Spring WebClient Retry and RetryWhen (with Examples)

When a service downstream doesn’t respond within a specific time limit or replies with a server error related to its momentary inability to process the request, you can configure your client to try again. This article explores the concept of retrying HTTP requests with Spring Boot WebClient to build more resilient and reliable applications.

We are starting with a quick reference to methods discussed in this article. In the next sections, we will discuss each method in detail.

Retry ConfigurationWhat does it do?
webClient.get().retrieve()
.bodyToMono(String.class);
No retry
webClient.get().retrieve().bodyToMono(String.class).retry();Retry indefinitely
.retry(3);Retry 3 times before failing
.retryWhen(Retry.max(3).doBeforeRetry(…)));Perform an action before each retry
.retryWhen(Retry.fixedDelay(3, Duration.ofSeconds(2)));Retry 3 times, and add a delay of 2 seconds before 2nd and 3rd retries.
.retryWhen(Retry.backoff (3, Duration.ofSeconds(2)))Retry 3 times with each retry attempt with a growing delay
.retryWhen(Retry.backoff(3,
Duration.ofSeconds(2)).jitter(0.75));
Add random delay with Jitter which prevents replicas from retrying simultaneously
.retryWhen(Retry.backoff(3, Duration.ofSeconds(2))
.onRetryExhaustedThrow(…));
Throw an Exception once the retry limit is reached.
webClient.get().retrieve().onStatus(…)
.bodyToMono(String.class)
.retryWhen(Retry.backoff(3, Duration.ofSeconds(2))
.filter(ex -> ex instanceof ServiceException));
Retry on a specific exception

1. What is a Retry? Why do we need it?

With the rise in the adoption of Microservices, there is an increasing need to make external API calls for various usecases. When we invoke remote APIs, failures may happen due to various reasons such as a network outage, server being down, network glitch, rate limit, etc. In such cases, we usually try to retry the operation a few times before sending an error response to the client.

Retries increase the chance of getting a response back from a remote service when it’s momentarily overloaded or unresponsive.

We need to carefully design the retry strategy in our application to make it efficient. Let’s list down some best practices for retries.

  • Limit the number of retries: Do not retry indefinitely. Have a hard stop on the number of retries. If the API call is still failing after the set number of retries, it’s better to communicate the failure.
  • Retry only for transient/server-side errors: Transient errors are temporary and are most likely resolved by retrying a few times. The remote server being unavailable is one such example. Do not retry for failures caused by invalid data or authentication errors since retries would not help here.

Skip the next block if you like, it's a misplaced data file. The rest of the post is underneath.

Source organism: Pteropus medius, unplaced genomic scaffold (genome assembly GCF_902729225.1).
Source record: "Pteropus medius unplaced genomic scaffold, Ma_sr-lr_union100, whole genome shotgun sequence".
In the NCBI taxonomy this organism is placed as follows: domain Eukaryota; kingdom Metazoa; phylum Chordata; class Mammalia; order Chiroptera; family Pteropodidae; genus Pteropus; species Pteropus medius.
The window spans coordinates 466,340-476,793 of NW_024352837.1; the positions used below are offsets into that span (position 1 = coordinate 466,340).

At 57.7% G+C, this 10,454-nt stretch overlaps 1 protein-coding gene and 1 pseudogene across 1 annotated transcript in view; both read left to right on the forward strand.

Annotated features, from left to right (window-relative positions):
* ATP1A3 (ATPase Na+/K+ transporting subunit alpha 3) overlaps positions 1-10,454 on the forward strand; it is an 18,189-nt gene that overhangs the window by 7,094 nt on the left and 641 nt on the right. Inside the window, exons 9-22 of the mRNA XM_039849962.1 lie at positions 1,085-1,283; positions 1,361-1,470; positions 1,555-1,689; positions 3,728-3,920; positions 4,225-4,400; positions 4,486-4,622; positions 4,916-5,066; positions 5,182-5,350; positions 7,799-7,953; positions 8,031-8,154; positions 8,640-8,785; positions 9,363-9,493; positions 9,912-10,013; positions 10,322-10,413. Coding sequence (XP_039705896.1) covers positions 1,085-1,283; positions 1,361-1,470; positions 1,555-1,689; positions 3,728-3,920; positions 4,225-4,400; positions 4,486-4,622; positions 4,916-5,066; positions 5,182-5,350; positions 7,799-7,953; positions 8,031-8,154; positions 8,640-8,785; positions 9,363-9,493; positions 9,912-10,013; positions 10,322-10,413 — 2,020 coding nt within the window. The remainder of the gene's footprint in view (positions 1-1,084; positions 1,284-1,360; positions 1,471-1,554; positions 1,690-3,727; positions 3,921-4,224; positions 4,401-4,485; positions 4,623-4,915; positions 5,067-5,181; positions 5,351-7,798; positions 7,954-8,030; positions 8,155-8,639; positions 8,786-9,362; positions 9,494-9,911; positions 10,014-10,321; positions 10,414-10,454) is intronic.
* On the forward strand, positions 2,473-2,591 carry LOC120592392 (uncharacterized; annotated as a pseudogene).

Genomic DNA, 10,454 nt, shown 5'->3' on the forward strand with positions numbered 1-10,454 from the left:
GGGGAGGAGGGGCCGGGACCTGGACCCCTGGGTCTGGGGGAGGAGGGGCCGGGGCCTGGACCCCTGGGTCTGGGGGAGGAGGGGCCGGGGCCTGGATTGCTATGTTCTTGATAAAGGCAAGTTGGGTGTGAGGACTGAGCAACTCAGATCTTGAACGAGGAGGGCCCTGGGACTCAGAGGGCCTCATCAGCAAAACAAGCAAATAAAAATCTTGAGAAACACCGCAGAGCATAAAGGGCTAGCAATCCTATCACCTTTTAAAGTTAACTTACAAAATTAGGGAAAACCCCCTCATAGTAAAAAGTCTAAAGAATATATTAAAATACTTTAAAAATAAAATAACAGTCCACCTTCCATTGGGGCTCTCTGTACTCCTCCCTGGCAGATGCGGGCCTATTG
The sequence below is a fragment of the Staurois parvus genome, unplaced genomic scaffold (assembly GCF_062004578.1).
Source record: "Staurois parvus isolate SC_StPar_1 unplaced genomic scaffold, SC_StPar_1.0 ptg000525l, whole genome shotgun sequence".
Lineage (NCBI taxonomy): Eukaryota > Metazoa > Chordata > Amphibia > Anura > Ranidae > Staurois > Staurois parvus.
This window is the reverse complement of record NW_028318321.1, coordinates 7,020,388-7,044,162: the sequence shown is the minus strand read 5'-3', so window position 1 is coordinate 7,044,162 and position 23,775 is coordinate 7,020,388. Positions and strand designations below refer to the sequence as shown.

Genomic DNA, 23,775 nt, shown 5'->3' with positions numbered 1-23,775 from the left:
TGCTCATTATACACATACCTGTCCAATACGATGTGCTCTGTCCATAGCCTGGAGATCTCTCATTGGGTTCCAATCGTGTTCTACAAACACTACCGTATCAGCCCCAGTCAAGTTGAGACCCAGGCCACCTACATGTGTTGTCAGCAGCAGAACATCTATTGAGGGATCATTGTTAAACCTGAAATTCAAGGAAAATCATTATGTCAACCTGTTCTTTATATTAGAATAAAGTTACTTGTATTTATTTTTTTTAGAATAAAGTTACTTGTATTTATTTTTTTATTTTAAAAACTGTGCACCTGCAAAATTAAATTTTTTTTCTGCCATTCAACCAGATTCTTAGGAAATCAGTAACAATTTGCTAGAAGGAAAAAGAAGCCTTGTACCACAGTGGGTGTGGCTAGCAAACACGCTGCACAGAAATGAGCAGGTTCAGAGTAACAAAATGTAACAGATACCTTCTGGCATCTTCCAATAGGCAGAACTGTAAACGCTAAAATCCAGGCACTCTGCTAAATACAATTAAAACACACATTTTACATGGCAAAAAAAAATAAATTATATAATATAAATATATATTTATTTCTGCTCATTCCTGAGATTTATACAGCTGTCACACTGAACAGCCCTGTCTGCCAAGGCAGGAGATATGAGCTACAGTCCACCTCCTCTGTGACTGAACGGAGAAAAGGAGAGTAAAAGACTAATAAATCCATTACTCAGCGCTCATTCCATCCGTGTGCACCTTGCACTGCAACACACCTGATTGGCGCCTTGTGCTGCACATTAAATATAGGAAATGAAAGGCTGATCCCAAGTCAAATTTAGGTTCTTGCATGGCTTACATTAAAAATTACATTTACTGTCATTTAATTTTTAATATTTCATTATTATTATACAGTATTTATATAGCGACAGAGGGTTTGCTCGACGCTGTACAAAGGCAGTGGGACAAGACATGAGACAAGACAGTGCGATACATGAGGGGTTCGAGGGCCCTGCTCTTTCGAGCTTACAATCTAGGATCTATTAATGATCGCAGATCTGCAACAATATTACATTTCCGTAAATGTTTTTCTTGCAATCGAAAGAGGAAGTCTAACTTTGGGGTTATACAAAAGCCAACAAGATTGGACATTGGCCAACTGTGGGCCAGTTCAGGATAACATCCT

• Use exponential back-off for retry: Exponential back-off is to increase the delay between each retry. For example, if we have 3 retry attempts and the first retry is after 2 seconds, the second retry could be after 3 seconds, and the third after 5 seconds. We could also add a random jitter with exponential back-off.
  • Watch out for time spent: We must remember to balance resilience and user experience. You don’t want users to wait too long while retrying the request behind the scenes. If you can’t avoid that, make sure you inform the users and give them feedback about the status of the request.

Also, consider combining timeout with the retry mechanism for a time-bound response to users. It has been discussed later in this article.

2. Initial Setup

We will be creating a simple Spring Boot web application which would call mocked external APIs using WebClient. For mocking the webserver, we will be using WireMock.

2.1. Maven

To use WebClient, we must have the spring-boot-starter-webflux module imported into our Spring Boot project.

<dependency>
    <groupId>org.springframework.boot</groupId>
    <artifactId>spring-boot-starter-webflux</artifactId>
</dependency>

2.2. Application Setup

Let’s create our Controller which would expose ‘http://localhost:8000/helloWorldResource‘. This would invoke the service which uses WebClient for external calls.

@RestController
public class WebClientController {

	@Autowired
	private HelloWorldService helloWorldService;

	@GetMapping(value = "/helloWorldResource")
	public Mono<String> getResource() {
		return helloWorldService.getResource();
	}
}

Let’s add the WebClient configuration which will help us configure the ‘baseURL‘ for the remote APIs.

@Configuration
public class WebClientConfig {

	@Bean
	public WebClient webClient() {
		return WebClient.builder().baseUrl("http://localhost:8080/resource").build();
	}
}